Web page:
- Softball splits doubleheader with Wagner in home opener
- Quinnipiac men’s lacrosse loses tight game to Holy Cross
- Quinnipiac women’s basketball eliminated by No. 1 UConn in NCAA Tournament
- Mutual respect
- Quinnipiac women’s basketball tops Miami to advance in NCAA Tournament
- Conor’s Column: Do the Bobcats have to live by the three?
- Chronicle Sports Staff makes 2018 March Madness picks
- Quinnipiac men’s ice hockey’s season ends at Cornell
- Quinnipiac men’s lacrosse cruises past Wagner, 11-3
- Feldman joins the century club
What you’re doing wrong at the gym
There are plenty of ways to waste time or improperly train at the gym, from incorrectly building your core to creating imbalances in the lower body. However, this is easy to avoid by making simple changes in technique and becoming more aware of your body. Follow these guidelines to fix basic mistakes people make at the gym and you’ll be on your way to the most productive workout yet.
Building Your Core:
Weighted side bends are a big waste of time. This exercise, thought to target and tone the oblique muscles, will actually thicken your waistline and widen your hips. To properly train oblique muscles, you should use the torso rotation machine or incorporate rotation into crunches. A great exercise is the decline crunch with a twist at the top. However, for men doing heavy compound lifts, such as deadlifts and squats, your oblique muscles will naturally thicken with time.
Correct Cardio for your Goals:
Low intensity, steady state cardio, or L.I.S.S., is the most popular because it requires the least amount of effort. Unfortunately, cruising at even a moderate intensity will give you little to no fat burning results. L.I.S.S is only useful if you want to maintain your current physique and burn excess calories. If you’re looking to build muscle, avoid L.I.S.S.
If you want to achieve dramatic fat burning results, you have to do high-intensity interval training, or H.I.I.T. I recommend using the gym on Mount Carmel campus when doing H.I.I.T. cardio because it has a track. Try sprinting the straightaway, then walking the curve. High-intensity sprints increase your metabolic rate for a long time after exercising, as well as tighten up your lower body and yield fast results.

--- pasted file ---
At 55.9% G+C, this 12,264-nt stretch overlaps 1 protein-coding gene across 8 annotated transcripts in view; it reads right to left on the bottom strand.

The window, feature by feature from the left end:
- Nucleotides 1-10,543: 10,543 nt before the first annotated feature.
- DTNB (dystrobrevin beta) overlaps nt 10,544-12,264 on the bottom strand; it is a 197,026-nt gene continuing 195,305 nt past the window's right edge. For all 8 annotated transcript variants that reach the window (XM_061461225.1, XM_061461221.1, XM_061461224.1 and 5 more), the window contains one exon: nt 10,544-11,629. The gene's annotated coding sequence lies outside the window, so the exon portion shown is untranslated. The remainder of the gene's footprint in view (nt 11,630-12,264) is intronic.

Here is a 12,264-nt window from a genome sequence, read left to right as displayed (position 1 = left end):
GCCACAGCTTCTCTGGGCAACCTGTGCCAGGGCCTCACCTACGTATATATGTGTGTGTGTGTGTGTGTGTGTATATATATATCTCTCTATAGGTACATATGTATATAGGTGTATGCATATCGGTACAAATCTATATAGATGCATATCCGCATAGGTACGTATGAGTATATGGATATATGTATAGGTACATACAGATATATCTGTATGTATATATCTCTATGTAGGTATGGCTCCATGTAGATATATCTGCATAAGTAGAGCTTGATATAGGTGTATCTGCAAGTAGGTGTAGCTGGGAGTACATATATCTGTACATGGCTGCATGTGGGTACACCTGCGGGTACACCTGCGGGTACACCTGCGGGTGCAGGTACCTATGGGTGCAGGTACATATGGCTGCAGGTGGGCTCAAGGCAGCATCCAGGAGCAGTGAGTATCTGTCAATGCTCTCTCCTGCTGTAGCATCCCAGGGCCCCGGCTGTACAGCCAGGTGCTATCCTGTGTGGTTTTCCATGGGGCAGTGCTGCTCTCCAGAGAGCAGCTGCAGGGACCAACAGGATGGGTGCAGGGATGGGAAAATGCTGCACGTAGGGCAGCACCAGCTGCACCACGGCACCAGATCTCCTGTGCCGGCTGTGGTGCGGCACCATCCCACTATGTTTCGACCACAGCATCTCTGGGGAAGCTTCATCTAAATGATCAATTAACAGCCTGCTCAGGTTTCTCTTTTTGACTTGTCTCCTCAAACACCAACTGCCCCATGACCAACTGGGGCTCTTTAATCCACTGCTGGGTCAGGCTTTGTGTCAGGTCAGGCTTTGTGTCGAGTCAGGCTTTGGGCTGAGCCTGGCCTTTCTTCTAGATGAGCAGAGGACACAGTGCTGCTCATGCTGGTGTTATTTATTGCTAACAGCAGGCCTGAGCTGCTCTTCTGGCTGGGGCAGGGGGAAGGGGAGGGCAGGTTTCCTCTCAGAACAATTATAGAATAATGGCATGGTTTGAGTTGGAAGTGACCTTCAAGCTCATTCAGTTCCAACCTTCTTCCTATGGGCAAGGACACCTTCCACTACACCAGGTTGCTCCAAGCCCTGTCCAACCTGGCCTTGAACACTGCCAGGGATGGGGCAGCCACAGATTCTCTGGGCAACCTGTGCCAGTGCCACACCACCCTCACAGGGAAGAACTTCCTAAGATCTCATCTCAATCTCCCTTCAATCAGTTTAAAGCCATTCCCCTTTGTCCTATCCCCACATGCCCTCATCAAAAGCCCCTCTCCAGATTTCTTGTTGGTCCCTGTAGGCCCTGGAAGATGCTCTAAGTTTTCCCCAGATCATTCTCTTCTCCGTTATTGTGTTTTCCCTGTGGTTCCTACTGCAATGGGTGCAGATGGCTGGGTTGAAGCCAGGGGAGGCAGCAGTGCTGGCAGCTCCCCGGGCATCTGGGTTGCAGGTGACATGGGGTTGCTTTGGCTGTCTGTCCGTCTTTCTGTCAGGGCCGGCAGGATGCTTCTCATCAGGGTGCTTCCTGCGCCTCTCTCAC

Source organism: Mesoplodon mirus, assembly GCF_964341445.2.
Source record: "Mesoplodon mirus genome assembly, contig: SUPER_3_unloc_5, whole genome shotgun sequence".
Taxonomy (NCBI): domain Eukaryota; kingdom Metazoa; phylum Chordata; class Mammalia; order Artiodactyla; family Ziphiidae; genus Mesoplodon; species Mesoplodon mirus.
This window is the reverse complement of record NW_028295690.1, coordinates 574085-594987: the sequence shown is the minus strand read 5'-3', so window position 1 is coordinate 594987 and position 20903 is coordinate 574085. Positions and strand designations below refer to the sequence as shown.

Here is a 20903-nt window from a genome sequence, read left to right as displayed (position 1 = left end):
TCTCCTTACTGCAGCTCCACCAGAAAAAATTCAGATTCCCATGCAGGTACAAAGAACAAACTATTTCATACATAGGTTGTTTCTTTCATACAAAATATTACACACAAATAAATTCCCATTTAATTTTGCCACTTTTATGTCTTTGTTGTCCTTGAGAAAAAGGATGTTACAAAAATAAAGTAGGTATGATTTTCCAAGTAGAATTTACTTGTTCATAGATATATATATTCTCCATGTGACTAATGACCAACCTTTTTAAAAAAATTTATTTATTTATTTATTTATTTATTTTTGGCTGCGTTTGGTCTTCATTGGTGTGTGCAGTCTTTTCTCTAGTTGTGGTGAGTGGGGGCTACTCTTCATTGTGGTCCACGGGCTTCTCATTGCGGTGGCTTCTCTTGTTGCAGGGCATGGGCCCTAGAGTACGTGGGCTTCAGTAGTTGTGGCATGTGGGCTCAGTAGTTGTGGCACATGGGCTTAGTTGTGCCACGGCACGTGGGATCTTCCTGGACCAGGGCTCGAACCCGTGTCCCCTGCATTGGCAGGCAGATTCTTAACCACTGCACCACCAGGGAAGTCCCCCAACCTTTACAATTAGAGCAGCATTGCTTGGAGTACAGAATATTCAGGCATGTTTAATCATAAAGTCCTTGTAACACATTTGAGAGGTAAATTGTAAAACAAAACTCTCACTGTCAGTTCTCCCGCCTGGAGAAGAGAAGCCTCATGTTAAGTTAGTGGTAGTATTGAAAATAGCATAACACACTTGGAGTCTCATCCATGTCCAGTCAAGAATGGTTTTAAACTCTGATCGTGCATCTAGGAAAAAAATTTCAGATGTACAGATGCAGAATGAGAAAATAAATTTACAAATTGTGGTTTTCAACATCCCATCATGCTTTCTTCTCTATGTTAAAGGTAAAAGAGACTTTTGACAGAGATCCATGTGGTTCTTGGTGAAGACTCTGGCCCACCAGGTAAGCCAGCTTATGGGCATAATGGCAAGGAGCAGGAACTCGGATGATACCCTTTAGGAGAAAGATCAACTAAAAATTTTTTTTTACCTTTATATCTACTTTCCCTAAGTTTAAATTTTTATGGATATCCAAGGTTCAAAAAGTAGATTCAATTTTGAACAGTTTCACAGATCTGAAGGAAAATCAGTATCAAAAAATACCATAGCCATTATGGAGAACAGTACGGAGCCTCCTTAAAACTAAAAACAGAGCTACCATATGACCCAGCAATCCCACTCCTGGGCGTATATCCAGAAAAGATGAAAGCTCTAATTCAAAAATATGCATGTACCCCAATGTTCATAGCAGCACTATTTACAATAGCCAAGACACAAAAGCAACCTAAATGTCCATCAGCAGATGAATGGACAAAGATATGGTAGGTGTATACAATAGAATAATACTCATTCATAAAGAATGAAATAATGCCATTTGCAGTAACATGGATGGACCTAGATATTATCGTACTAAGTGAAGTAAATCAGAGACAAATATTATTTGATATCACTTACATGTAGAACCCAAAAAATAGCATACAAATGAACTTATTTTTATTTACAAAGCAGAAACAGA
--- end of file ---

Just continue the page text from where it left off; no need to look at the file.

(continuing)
A more moderate form of H.I.T.T involves 30-second rotations of low and high intensity levels for 20 minutes. For example, run at level five on the treadmill then turn in up to level 10.
One of the most effective forms of cardio is what I call “cardio shots,” or skipping from one form of cardio to another for brief durations. For example, do the stairmaster or the elliptical for three minutes, then hop in the stationary row for two minutes, and finally jump rope for one minute. Maintaining a moderately high intensity during each rotation is tolerable since you’re using different muscle groups each time, allowing them to recover in between.
Avoid Imbalances in your Lower Body:
Because the sedentary lifestyle is popular, a majority of people are already quadriceps dominant. Therefore, there is no day-to-day strain on our hamstrings. Also, when doing squats and lunges, you rely heavily on quads, and therefore don’t utilize the ample strength and power that comes from your hamstrings.
Hamstrings are like the biceps of the leg. They pull you forward and out of the bottom position of a squat. The smartest thing to do is lie face down and perform hamstring curls, whether on a machine or with a dumbbell between your feet.
Training your hamstrings will correct your muscular imbalances and actually improve the overall appearance and function of your leg muscles. In other words, squatting and sprinting will be easier, and your legs will be more toned.
MJ Lamie is a certified personal trainer, a former employee of General Nutrition Centers, a men’s physique competitor and a longtime fitness enthusiast. You can follow him on Twitter @Mjlamie for daily fitness motivation, tips and tricks.